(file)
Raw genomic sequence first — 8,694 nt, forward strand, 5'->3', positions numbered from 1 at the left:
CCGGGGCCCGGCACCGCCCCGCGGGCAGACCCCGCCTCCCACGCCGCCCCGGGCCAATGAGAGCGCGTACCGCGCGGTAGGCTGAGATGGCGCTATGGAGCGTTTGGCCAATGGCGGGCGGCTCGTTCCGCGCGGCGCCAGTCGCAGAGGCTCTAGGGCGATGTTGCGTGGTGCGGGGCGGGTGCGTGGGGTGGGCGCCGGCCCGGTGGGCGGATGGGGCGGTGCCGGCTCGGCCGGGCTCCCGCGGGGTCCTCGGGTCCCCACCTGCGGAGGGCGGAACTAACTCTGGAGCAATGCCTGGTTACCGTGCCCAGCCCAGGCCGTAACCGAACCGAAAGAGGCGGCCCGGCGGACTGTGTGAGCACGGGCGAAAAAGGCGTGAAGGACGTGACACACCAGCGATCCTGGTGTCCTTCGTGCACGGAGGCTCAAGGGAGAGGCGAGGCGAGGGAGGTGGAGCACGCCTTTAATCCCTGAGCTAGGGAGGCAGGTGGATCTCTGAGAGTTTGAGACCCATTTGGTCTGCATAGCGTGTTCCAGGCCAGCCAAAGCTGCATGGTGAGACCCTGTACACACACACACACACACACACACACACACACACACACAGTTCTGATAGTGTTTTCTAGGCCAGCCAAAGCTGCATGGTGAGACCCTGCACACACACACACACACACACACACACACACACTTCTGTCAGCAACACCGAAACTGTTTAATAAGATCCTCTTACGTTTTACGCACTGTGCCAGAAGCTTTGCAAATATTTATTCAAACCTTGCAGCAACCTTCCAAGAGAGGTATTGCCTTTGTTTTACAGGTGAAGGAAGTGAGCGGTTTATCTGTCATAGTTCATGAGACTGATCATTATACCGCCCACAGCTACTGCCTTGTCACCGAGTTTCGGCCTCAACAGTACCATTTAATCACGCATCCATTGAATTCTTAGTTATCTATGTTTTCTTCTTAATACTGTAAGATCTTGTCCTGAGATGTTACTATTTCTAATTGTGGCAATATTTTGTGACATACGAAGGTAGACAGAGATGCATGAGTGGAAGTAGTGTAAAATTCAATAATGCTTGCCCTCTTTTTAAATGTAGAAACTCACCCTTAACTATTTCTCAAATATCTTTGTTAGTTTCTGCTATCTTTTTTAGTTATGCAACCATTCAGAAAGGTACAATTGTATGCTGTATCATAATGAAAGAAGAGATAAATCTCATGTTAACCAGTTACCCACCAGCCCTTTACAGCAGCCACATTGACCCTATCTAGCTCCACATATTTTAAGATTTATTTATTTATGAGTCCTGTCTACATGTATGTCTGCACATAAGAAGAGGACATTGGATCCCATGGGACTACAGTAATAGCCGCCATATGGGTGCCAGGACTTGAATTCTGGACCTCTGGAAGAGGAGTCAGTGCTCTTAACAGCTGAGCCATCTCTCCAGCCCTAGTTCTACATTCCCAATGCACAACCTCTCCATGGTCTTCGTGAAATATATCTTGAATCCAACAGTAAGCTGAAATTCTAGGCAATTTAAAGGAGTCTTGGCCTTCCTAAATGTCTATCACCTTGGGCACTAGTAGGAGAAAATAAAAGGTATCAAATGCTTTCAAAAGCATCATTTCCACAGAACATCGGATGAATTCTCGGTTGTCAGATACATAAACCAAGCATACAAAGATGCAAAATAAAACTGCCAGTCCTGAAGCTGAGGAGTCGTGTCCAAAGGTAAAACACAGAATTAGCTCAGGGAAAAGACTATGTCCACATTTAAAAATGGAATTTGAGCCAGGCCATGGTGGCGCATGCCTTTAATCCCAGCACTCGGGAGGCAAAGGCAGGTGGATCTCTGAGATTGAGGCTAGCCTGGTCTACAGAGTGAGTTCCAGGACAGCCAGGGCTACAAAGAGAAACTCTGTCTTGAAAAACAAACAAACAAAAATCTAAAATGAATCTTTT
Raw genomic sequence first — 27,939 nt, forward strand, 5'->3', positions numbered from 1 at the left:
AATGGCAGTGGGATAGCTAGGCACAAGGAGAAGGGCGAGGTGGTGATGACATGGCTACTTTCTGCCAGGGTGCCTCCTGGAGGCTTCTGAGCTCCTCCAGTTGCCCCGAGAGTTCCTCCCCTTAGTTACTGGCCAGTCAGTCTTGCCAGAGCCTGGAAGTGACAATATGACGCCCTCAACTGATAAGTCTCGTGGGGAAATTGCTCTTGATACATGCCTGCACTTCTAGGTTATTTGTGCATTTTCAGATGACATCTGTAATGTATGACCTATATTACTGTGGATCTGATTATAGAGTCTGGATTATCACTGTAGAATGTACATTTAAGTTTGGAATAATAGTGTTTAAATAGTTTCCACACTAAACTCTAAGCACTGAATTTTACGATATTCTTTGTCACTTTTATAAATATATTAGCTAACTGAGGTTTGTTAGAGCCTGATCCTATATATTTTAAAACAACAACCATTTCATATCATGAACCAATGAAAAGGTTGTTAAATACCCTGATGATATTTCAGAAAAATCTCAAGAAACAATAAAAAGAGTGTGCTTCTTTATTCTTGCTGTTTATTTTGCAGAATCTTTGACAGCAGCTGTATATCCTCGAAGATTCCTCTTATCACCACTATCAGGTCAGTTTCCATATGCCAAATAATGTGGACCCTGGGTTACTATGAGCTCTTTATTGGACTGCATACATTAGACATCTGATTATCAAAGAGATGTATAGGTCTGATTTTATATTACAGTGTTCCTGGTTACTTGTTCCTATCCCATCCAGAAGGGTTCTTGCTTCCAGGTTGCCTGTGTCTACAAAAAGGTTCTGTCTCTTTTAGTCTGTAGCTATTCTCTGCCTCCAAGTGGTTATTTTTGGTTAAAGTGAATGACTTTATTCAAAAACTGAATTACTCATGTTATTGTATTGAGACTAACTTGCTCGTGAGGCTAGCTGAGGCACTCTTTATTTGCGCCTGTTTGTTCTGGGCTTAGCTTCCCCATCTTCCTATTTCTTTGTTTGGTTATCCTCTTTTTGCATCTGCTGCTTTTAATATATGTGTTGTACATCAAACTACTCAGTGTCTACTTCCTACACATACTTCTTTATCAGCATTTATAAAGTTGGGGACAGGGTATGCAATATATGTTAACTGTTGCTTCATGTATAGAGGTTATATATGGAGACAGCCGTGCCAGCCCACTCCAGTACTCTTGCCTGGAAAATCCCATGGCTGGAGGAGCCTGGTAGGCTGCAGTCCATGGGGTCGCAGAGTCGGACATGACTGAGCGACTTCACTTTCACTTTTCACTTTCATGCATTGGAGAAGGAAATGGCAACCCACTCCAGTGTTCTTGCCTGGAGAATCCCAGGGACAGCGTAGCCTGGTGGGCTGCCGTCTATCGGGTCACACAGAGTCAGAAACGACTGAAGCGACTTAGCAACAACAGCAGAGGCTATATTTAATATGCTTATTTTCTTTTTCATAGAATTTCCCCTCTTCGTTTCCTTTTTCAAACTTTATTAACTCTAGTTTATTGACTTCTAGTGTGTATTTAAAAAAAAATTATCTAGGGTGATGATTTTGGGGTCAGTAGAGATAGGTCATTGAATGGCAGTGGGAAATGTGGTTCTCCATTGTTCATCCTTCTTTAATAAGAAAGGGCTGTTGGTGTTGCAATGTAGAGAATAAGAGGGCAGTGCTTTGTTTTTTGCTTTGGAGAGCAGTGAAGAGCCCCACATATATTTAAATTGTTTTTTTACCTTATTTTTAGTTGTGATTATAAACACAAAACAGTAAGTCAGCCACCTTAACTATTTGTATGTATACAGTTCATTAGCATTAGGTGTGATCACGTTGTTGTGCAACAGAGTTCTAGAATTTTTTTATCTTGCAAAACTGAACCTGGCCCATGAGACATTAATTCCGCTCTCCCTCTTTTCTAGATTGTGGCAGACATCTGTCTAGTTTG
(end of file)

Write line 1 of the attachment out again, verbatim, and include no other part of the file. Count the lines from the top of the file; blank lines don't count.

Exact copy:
Raw genomic sequence first — 8,694 nt, forward strand, 5'->3', positions numbered from 1 at the left: